There’s a saying among seasoned pilots that flying can best be described as long stretches of boredom punctuated by moments of sheer terror.
Many investors, reeling from the recent pullback in the US sharemarket that commenced on 5 February after the stellar returns of 2017, would no doubt share these sentiments.
For newer investors who’ve never experienced a share market pullback of this size and speed, the recent movements must have been nerve-wrecking. Media headlines screaming “market rout”, “bloodbath” and “worst point decline in history” certainly didn’t help matters either, stoking fear in the investing public for the sake of clicks, views and readership.
If you’ve just had your first experience of a sharemarket dip, welcome to the club. Grab a seat and catch your breath. It may be your first market correction but it will almost certainly not to be your last. All-time sharemarket highs followed by the occasional reversal are a feature, not a bug, of long-term investing.
People often tell me that they find investing intimidating because of all the technical language involved in becoming a competent investor.
Thankfully, for the most part you can be blissfully ignorant of 99% of the technical terms in finance and still beat the majority of professional investors out there.
I’d go so far as to say that keeping things uncomplicated is the key skill you need to develop if you’re going to get ahead financially.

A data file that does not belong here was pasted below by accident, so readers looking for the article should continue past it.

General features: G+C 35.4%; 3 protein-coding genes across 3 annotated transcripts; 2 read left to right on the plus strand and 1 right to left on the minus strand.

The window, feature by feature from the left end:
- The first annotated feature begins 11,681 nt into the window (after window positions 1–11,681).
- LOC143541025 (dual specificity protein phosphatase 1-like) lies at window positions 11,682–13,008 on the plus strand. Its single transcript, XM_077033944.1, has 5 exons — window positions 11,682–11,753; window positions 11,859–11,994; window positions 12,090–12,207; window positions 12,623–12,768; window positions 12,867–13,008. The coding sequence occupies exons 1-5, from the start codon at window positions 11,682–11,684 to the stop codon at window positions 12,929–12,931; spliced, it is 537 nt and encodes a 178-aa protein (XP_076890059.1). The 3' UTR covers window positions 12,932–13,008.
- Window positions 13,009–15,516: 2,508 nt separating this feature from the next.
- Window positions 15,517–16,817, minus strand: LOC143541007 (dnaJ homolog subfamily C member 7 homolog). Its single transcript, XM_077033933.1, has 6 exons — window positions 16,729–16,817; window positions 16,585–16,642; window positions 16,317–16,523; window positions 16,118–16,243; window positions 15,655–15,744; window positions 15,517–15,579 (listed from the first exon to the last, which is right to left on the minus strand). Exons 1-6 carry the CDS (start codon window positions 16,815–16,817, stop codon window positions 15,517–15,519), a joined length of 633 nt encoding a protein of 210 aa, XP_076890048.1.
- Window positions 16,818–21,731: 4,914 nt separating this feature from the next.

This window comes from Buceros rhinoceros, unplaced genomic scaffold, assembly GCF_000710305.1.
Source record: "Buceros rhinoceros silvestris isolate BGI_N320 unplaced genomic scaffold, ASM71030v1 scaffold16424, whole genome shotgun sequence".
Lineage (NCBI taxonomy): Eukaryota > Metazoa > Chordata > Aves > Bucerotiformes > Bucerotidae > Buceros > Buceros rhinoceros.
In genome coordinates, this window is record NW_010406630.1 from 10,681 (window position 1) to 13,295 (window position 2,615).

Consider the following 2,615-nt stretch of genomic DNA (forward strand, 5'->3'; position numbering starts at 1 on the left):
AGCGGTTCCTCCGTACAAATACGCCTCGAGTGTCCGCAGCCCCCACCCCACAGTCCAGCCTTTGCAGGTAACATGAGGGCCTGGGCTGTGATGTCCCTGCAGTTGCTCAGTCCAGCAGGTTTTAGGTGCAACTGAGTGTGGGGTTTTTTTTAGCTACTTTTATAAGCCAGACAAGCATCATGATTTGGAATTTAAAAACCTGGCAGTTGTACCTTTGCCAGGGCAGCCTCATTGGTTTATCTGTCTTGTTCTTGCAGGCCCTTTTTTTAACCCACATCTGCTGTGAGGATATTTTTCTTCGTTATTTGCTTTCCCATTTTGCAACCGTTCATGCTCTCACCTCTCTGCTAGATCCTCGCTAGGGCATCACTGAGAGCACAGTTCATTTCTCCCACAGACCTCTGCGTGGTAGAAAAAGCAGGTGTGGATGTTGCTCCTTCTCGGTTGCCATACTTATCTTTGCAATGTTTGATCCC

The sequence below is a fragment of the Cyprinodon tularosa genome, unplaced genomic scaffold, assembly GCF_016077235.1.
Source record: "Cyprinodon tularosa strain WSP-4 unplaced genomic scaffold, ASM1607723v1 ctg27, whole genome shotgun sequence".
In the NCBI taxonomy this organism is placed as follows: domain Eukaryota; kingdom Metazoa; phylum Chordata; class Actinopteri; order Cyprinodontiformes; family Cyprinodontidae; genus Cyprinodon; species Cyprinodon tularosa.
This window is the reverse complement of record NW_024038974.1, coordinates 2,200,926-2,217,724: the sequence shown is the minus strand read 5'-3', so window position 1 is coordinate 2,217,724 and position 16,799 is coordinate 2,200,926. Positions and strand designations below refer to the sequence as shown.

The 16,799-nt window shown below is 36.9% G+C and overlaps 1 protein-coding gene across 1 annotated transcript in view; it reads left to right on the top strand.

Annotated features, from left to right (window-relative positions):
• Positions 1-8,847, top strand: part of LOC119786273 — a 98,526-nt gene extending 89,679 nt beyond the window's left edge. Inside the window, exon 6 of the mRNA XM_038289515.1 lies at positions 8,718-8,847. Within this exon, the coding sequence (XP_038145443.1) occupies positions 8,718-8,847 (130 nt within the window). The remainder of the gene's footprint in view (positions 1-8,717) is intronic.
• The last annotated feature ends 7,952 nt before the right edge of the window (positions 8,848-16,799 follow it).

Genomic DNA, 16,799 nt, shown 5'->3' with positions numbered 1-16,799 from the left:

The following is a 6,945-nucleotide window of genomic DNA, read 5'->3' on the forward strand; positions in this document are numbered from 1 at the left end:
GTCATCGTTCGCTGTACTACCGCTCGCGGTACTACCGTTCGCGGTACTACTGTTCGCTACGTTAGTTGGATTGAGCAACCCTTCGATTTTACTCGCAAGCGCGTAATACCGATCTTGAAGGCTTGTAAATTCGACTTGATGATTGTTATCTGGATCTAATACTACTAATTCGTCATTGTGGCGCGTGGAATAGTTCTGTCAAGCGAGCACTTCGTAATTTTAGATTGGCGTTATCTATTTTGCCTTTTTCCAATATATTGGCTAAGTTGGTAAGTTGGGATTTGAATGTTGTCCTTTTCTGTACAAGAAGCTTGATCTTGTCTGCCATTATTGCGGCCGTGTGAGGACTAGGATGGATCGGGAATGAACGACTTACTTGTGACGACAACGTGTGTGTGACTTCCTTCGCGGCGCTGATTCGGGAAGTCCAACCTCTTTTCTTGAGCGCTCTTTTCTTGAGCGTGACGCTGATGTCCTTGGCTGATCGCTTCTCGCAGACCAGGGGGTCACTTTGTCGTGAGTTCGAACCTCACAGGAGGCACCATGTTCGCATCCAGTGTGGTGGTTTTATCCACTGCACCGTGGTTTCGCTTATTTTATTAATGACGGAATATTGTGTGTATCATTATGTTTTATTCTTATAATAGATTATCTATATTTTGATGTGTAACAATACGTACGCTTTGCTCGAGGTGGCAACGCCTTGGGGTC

That said, there are a few terms you really do need to familiarise yourself with on your journey to financial security. Two of the more confusing are dividends and distributions. Often these terms are used interchangeably, even though they have very different meanings.
Whether it’s early days or it’s been a while, have you given some thought to how you and your partner manage money as a couple? Money can be a huge source of tension in any relationship – Harry explains how to best handle it.
Continue reading “Ask Harry: What’s the best way to handle finances as a couple?”
It’s one thing to know that you should save a portion of your income, but how much should you actually be saving? Do you still save if you’re paying a mortgage off? Relax, Harry’s got your answers. Continue reading “Ask Harry: How much money should I be saving?”
Let’s be honest, we’ve all fantasised about winning the lottery and never work again/buy that Tesla/have a European summer holiday and boast about it on Instagram…
This week, we ask Harry what he would actually do if he won $10,000.
Continue reading “Ask Harry: What would you do if you won $10,000?”
Finding a place to rent (let alone buy!) in Australia can be competitive and stressful, and sometimes downright exhausting. This week, Harry shares his take on how to budget for your rent. Maybe you can afford to rent out that two-storey townhouse after all!
Continue reading “Ask Harry: How much rent is too much rent?”